11 February 2010 - Second-generation biofuels produced from agricultural- and forestry residues can play a crucial role in the transport sector without competing with food production, finds a new study by the International Energy Agency (IEA). The study, Sustainable Production of Second-Generation Biofuels – Potential and Perspectives in Major Economies and Developing Countries presented today at the Berlin OECD centre, was financed and supported by the Gesellschaft für Technische Zusammenarbeit (GTZ) on behalf of the German Ministry for Economic Co-Operation and Development. Focusing in particular on the opportunities and risks of this technology for emerging and developing countries, it finds that there is considerable potential for sustainable second-generation biofuels. In 2030, 10 percent of the global agricultural and forestry residues could provide roughly 50% of the biofuel demand forecast in the IEA World Energy Outlook 2009 450 Scenario which looks at what needs to be done in the energy sector to cut CO2 emissions and keep the global temperature rise to around 2°C above pre-industrial levels.
At the launch in Berlin, Didier Houssin, IEA Director of Energy Markets and Security, underlined the important role of second-generation biofuels to reduce CO2 emissions in the transport sector. He highlighted that many first-generation biofuels, which are based on grains and other agricultural commodities, are increasingly questioned due to low profitability, only minimal lifecycle emission savings and negative impact on global food prices. “For this reason, it is increasingly understood that first-generation biofuels have only a limited potential to provide sustainable fuels, and that a switch to more efficient technologies is needed,” said Mr. Houssin. “If second-generation biofuels are produced from agricultural or forestry residues, the problems related to first-generation biofuel production can be avoided, creating a win-win-situation for farmers.”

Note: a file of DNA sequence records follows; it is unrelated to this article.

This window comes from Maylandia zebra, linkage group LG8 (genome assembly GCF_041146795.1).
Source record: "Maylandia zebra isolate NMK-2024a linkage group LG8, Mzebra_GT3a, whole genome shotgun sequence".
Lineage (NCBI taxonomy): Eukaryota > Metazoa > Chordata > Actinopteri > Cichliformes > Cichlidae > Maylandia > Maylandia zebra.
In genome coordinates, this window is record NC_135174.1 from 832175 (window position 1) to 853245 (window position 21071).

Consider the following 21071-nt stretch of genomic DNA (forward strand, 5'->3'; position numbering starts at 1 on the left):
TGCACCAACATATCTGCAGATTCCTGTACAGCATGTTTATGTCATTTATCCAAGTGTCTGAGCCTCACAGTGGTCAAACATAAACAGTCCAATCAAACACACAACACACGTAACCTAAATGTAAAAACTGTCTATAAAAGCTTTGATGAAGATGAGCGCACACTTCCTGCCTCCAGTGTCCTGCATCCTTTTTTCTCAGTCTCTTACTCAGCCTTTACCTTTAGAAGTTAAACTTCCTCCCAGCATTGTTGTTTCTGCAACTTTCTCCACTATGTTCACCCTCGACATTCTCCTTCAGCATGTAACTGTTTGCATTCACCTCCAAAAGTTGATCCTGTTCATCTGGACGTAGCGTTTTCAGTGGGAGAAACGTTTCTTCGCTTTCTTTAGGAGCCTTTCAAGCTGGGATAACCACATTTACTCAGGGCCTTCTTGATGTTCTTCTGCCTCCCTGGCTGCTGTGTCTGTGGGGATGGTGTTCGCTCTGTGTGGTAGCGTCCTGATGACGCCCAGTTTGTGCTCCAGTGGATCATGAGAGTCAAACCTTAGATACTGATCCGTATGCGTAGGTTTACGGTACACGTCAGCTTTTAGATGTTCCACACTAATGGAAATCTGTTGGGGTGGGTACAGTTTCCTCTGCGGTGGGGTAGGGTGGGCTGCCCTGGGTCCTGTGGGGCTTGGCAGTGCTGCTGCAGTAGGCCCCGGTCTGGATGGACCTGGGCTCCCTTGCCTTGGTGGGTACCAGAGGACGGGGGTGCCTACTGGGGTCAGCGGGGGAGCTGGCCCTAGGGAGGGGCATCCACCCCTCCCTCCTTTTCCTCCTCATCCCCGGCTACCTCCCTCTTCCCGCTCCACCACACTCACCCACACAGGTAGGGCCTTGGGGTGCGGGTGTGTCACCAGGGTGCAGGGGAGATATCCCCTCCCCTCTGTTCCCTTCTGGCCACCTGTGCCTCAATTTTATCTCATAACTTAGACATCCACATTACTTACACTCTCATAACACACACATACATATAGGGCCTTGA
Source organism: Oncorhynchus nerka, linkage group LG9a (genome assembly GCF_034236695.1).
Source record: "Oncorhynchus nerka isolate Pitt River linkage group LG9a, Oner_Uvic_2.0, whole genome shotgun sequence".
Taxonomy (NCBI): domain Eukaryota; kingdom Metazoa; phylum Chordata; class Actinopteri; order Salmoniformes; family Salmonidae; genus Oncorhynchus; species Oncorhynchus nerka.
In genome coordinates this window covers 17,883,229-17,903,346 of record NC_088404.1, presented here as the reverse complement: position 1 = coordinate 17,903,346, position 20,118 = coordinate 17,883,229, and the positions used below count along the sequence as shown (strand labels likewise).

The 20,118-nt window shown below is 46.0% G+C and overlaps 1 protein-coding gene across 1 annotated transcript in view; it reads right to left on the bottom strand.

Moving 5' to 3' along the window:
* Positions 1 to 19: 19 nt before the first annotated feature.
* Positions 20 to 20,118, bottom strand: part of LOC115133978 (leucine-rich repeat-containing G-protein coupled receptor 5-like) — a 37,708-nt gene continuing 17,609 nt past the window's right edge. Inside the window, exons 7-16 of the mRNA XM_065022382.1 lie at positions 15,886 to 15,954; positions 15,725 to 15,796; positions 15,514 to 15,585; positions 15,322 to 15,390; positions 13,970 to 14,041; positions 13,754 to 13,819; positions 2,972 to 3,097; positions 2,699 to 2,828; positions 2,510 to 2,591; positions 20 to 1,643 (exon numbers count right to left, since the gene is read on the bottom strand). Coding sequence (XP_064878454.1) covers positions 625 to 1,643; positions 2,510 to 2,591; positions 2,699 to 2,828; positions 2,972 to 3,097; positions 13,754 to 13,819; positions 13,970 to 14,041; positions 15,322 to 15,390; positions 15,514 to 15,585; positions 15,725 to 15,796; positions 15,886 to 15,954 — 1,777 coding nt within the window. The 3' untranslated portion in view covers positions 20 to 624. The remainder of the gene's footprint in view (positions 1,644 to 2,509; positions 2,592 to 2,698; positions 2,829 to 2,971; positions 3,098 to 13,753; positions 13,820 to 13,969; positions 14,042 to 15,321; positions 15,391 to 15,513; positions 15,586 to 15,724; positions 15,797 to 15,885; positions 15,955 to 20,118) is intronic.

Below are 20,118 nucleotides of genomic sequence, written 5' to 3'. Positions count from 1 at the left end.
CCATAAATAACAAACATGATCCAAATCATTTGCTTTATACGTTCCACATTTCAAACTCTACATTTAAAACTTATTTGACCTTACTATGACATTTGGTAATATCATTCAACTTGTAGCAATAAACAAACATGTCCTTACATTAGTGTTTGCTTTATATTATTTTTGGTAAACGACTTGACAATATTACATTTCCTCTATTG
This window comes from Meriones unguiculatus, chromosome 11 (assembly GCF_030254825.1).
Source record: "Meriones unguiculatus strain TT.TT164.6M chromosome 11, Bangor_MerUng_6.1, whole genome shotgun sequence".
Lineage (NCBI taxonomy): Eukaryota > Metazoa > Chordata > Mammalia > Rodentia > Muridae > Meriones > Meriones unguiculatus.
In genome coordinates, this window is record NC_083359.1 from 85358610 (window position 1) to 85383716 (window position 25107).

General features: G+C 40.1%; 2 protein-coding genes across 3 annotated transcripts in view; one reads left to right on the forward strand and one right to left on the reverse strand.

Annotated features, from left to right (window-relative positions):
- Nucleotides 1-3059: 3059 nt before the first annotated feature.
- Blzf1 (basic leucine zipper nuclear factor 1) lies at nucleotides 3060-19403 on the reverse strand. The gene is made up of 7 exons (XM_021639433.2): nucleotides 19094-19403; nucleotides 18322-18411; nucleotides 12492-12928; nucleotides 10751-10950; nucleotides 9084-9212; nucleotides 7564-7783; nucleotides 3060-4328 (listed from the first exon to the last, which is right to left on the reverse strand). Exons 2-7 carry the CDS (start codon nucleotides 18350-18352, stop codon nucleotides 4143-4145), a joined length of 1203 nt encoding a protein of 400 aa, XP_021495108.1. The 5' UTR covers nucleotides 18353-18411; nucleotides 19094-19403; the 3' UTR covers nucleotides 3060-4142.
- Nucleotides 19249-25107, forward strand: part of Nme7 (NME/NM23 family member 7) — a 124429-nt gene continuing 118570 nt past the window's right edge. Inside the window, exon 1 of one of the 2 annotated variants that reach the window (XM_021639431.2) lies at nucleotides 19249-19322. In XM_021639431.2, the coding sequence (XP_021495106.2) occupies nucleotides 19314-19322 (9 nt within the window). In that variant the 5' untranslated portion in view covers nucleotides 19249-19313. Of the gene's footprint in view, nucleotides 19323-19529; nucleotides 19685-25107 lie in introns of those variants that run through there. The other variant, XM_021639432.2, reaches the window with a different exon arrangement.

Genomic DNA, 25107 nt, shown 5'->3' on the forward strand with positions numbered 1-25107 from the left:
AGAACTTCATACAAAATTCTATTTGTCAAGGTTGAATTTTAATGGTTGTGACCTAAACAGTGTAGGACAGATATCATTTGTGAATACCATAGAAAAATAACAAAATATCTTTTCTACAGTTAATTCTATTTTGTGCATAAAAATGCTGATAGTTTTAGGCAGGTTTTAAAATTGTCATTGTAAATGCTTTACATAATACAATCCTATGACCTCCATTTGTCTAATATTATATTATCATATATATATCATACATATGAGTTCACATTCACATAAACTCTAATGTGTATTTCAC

To mobilise the potential for second-generation biofuels, emerging and developing countries need to be involved, since a large share of global residues is produced in these countries. “The production of second-generation biofuels offers great opportunities for the agricultural sector in these countries,” said Mike Enskat, GTZ Programme coordinator for Energy. However, the mistakes in the production of first-generation biofuels must not be repeated.”
Dr. Paolo Frankl, Head of the IEA Renewables Division, highlighted the role of large emerging countries like Brazil, China and India, which have both feedstock potential and the necessary infrastructure to undertake technology development and deployment. “Less developed countries will first need to invest in agricultural production and infrastructure in order to promote rural development, which will help these countries to significantly improve the framework conditions for the production of second-generation biofuels,” he said. “This way, these countries can profit from the new industry, once technical and economic barriers have been overcome,” Dr. Frankl concluded.